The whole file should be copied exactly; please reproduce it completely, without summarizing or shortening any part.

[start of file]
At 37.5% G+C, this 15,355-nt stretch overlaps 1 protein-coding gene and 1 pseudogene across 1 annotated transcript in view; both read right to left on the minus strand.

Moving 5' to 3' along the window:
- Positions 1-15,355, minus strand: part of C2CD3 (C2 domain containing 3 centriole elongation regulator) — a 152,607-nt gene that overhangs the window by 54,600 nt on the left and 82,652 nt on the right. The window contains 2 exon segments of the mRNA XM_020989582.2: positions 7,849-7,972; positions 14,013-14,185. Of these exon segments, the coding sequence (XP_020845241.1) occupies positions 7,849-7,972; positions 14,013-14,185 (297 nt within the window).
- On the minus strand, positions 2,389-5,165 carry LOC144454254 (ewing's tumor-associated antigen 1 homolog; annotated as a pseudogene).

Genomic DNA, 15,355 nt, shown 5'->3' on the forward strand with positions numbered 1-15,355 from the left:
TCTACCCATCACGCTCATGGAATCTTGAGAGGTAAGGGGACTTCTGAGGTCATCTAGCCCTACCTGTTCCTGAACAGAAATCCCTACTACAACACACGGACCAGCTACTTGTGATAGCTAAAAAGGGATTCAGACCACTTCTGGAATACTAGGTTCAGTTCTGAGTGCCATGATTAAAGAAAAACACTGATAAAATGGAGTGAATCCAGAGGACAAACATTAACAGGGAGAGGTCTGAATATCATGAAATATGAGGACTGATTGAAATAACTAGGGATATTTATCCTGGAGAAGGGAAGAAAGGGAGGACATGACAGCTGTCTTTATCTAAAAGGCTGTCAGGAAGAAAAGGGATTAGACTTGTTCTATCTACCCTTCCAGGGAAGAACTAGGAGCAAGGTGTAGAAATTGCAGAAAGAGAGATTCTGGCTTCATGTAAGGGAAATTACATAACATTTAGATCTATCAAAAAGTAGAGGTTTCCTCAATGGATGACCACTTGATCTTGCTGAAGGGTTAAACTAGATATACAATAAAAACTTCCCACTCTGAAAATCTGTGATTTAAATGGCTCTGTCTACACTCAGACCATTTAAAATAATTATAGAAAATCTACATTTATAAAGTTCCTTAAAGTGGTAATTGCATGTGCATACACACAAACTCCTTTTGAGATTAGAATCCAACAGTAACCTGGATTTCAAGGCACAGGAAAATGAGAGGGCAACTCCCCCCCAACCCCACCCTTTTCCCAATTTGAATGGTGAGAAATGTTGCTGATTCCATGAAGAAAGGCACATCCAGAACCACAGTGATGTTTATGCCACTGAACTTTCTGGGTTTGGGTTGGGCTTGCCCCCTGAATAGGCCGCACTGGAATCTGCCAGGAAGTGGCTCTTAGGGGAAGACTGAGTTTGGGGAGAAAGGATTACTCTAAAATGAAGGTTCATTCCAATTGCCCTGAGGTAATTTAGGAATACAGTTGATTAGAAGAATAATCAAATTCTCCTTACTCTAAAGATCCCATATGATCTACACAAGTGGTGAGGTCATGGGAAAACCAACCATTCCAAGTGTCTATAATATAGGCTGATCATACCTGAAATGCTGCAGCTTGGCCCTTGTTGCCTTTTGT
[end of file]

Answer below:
At 37.5% G+C, this 15,355-nt stretch overlaps 1 protein-coding gene and 1 pseudogene across 1 annotated transcript in view; both read right to left on the minus strand.

Moving 5' to 3' along the window:
- Positions 1-15,355, minus strand: part of C2CD3 (C2 domain containing 3 centriole elongation regulator) — a 152,607-nt gene that overhangs the window by 54,600 nt on the left and 82,652 nt on the right. The window contains 2 exon segments of the mRNA XM_020989582.2: positions 7,849-7,972; positions 14,013-14,185. Of these exon segments, the coding sequence (XP_020845241.1) occupies positions 7,849-7,972; positions 14,013-14,185 (297 nt within the window).
- On the minus strand, positions 2,389-5,165 carry LOC144454254 (ewing's tumor-associated antigen 1 homolog; annotated as a pseudogene).

Genomic DNA, 15,355 nt, shown 5'->3' on the forward strand with positions numbered 1-15,355 from the left:
TCTACCCATCACGCTCATGGAATCTTGAGAGGTAAGGGGACTTCTGAGGTCATCTAGCCCTACCTGTTCCTGAACAGAAATCCCTACTACAACACACGGACCAGCTACTTGTGATAGCTAAAAAGGGATTCAGACCACTTCTGGAATACTAGGTTCAGTTCTGAGTGCCATGATTAAAGAAAAACACTGATAAAATGGAGTGAATCCAGAGGACAAACATTAACAGGGAGAGGTCTGAATATCATGAAATATGAGGACTGATTGAAATAACTAGGGATATTTATCCTGGAGAAGGGAAGAAAGGGAGGACATGACAGCTGTCTTTATCTAAAAGGCTGTCAGGAAGAAAAGGGATTAGACTTGTTCTATCTACCCTTCCAGGGAAGAACTAGGAGCAAGGTGTAGAAATTGCAGAAAGAGAGATTCTGGCTTCATGTAAGGGAAATTACATAACATTTAGATCTATCAAAAAGTAGAGGTTTCCTCAATGGATGACCACTTGATCTTGCTGAAGGGTTAAACTAGATATACAATAAAAACTTCCCACTCTGAAAATCTGTGATTTAAATGGCTCTGTCTACACTCAGACCATTTAAAATAATTATAGAAAATCTACATTTATAAAGTTCCTTAAAGTGGTAATTGCATGTGCATACACACAAACTCCTTTTGAGATTAGAATCCAACAGTAACCTGGATTTCAAGGCACAGGAAAATGAGAGGGCAACTCCCCCCCAACCCCACCCTTTTCCCAATTTGAATGGTGAGAAATGTTGCTGATTCCATGAAGAAAGGCACATCCAGAACCACAGTGATGTTTATGCCACTGAACTTTCTGGGTTTGGGTTGGGCTTGCCCCCTGAATAGGCCGCACTGGAATCTGCCAGGAAGTGGCTCTTAGGGGAAGACTGAGTTTGGGGAGAAAGGATTACTCTAAAATGAAGGTTCATTCCAATTGCCCTGAGGTAATTTAGGAATACAGTTGATTAGAAGAATAATCAAATTCTCCTTACTCTAAAGATCCCATATGATCTACACAAGTGGTGAGGTCATGGGAAAACCAACCATTCCAAGTGTCTATAATATAGGCTGATCATACCTGAAATGCTGCAGCTTGGCCCTTGTTGCCTTTTGT